How many of your kids have any idea what their phone bill is, or their computer or cable bill that allows them to order movies on demand without regard to the extra $6.99 that appears on your bill.
How will your teens ever develop an appreciation for what things cost unless you teach them. I am a big advocate whether you are a family of means or a family where you need to count every penny, that you have a monthly date to go over the bills. Let them see just how many movies they did order and what the cost was. How much their portion of their cell phone cost. Dollars and cents, they need the reality. So much of teens lives in this 21st century make it easy to live in lalaland. They can say things without consequence through impersonal devices, they can order things without using the old fashioned greenback, and so it is no surprise that when they go off to college with a car full of new clothes and comforters that it feels magical. They absolutely need to know that college can cost up to $50,000 a year, and that is a sh**load of money.

Start teaching them now. They may not have to pay the bills, but at least let them know that it all costs the real deal...money. Maybe there is a limit on downloads and uploads, and scanning the bills together you develop some budget items. Let them know that mediocrity is not acceptable for college when everyone in the family sacrifices for their ability to go. A little guilt never hurt! And more importantly, obstacle and challenge make the journey to success so much more meaningful.

Thursday, April 10, 2014

Preparing For Proms

With Prom night looming, its time to talk about the safety issues of prom night. A parent called me recently with this prom night delemna. Her 15 year old daughter had been invited to a prom. The kids in this group had decided to rent not just a limo, but a party van which seats 20+ kids. The plan was to all go in the party van to a restaurant for dinner, sans adult supervision and then head back on the van to the prom. Sounds like fun!!!! Except the sans adult supervision. Though it is verboten to drink on these party buses, where drivers are trained to make sure kids get on the bus as alcohol free as possible, the stop at the restaurant would be a perfect opportunity for some pre-party alcohol/drug prep. No watchful eyes of limo driver or parents. I'm guessing mulitple visits to the restrooms provide ample opps for quick and dirty booze comsumption.  Not safe!!!! This is drinking at its least safe. With a small increment of time teens will power drink so that they can reach the desired "highness" before re-boarding the bus. This is a prime-time for kids drinking potentially lethal amounts.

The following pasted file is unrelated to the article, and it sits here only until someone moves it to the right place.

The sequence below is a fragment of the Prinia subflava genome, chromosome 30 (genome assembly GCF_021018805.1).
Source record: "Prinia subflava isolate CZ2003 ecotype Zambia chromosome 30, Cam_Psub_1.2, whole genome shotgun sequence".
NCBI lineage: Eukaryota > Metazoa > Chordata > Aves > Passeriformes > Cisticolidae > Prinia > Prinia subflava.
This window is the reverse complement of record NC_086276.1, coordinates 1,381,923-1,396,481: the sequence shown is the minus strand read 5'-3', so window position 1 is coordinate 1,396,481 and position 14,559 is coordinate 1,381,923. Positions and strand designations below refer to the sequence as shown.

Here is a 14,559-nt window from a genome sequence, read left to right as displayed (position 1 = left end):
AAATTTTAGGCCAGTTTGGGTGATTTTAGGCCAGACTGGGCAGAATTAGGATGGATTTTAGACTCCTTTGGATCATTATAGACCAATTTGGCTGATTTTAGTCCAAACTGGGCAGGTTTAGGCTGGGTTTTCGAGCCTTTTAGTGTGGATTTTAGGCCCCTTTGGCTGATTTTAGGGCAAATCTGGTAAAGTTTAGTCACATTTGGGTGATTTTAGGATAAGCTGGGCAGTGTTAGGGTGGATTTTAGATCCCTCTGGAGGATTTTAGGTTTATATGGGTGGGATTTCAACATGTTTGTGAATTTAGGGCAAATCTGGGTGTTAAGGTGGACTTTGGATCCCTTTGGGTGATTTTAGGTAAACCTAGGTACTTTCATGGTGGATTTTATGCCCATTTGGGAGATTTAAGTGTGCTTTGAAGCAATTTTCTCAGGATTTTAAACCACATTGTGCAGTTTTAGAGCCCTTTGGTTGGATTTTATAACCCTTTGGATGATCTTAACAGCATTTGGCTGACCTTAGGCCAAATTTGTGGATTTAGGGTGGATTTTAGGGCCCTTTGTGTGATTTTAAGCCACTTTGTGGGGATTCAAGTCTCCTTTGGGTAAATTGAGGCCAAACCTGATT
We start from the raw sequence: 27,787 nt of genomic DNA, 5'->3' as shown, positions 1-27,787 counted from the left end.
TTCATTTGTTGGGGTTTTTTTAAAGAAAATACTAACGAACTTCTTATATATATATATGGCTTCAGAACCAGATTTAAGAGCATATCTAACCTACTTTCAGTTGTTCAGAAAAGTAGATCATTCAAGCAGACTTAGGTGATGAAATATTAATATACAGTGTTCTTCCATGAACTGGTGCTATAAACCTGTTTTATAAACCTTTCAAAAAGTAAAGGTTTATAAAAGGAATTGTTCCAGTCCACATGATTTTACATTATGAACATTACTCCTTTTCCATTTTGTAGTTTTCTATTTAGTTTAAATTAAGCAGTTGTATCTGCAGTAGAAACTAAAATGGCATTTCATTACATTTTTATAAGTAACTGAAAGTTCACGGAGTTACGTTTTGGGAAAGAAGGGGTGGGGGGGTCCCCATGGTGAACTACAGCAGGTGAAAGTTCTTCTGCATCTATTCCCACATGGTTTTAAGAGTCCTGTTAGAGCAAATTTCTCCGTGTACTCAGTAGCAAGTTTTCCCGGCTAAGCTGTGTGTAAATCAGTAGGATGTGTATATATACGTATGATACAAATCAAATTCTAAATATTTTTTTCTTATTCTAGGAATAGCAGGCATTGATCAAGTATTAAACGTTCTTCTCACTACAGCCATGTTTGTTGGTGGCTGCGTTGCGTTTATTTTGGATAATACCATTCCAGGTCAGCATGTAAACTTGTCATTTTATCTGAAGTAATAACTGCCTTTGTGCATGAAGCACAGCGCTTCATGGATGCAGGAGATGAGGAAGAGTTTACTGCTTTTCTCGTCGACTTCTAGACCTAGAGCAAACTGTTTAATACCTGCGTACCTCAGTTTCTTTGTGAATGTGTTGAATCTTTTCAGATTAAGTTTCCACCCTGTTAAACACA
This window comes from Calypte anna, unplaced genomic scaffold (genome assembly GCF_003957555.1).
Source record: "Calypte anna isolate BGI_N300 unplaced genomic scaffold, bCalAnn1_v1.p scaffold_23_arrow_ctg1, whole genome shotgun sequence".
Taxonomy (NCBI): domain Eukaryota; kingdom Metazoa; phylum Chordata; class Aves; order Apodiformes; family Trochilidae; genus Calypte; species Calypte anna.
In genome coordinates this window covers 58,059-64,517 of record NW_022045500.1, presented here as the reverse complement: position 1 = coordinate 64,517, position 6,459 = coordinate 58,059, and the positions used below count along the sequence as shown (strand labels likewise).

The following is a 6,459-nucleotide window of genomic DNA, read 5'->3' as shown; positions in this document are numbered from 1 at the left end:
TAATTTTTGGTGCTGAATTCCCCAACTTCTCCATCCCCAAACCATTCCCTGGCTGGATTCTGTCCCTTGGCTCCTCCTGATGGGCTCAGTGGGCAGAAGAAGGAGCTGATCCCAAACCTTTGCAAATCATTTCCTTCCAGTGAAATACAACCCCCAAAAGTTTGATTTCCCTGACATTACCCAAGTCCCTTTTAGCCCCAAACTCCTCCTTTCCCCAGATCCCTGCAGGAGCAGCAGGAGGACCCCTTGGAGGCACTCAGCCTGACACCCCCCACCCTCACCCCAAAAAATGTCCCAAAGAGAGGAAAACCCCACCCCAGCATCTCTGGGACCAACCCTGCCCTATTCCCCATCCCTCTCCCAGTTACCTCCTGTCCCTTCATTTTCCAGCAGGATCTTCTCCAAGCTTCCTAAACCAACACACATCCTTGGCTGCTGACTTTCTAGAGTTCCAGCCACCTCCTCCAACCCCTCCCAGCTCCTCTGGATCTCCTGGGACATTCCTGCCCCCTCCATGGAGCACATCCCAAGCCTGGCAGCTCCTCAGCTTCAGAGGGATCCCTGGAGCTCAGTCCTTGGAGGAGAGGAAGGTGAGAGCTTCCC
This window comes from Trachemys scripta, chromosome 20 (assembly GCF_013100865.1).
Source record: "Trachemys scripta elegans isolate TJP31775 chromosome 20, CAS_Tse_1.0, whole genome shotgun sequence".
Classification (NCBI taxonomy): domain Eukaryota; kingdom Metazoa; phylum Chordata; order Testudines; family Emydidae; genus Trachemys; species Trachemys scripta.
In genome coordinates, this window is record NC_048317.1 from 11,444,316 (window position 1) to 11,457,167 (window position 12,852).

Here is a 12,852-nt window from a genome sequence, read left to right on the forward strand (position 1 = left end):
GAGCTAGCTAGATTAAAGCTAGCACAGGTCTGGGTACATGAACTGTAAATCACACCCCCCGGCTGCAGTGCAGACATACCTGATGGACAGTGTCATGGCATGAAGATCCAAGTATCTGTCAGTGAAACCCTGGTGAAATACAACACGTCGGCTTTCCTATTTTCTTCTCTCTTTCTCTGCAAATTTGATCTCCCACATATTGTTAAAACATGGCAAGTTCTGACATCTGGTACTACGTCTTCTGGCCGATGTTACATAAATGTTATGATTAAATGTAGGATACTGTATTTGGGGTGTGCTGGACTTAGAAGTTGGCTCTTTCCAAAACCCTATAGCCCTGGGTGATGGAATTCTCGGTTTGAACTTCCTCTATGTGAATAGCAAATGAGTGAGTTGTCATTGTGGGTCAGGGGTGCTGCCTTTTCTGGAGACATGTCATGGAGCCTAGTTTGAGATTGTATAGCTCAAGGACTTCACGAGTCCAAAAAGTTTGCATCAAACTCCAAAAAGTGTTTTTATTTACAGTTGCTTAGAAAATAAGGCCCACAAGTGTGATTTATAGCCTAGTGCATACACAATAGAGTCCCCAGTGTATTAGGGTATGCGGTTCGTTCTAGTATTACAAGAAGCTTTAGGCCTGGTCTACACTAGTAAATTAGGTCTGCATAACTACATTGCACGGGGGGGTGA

Expectations, expectations, expectations. This is night that has been planned for months, down to the most finite detail. Not least of which is how to sneak, hide, and invent new ways to party so the adults won't catch them. A few years ago it was water bottles. Teens, feigning dehydration, brought in their innocent looking water bottles into the prom party. No need to even hide their drinking, it was "just water". It didn't take long for the chaperones to figure out that ploy as kids vomited all over the dance floor, and passed out.

Moving on, last year, a few students ate some brownies, a lovely gift from mom to snack in the limo. Only these brownies may have come from mom's oven, but not mom's recipe, being full of pot. The kids still throwing up on the dance floor, (must have been some pretty strong pot) were sent by ambulance to a local hospital. Let's just say, there will now be no food or drink allowed into the prom. So much work, such creativity, all in the name of getting high.


The message here is that teens are extremely motivated to find new and different methods of partying before the party. I remember a community drug/alcohol committee I served on many years ago. Around prom time, the committee met with the group that included a number of high school students. When asked about a "sober prom" all the students said that kids would almost rather not go to the prom if they couldn't party before fearing they wouldn't have fun if they weren't drunk. That just made me so sad.

There is work to be done here. Below are some tips on helping your teen have a safe prom night:

"I Get It" Opportunities:

  • I am so excited for you.
  • I know how much fun you are going to have.
  • I know there will be some situations that you have never been in before, lets figure out what they might be and put a plan together. 
Prom proofing your home: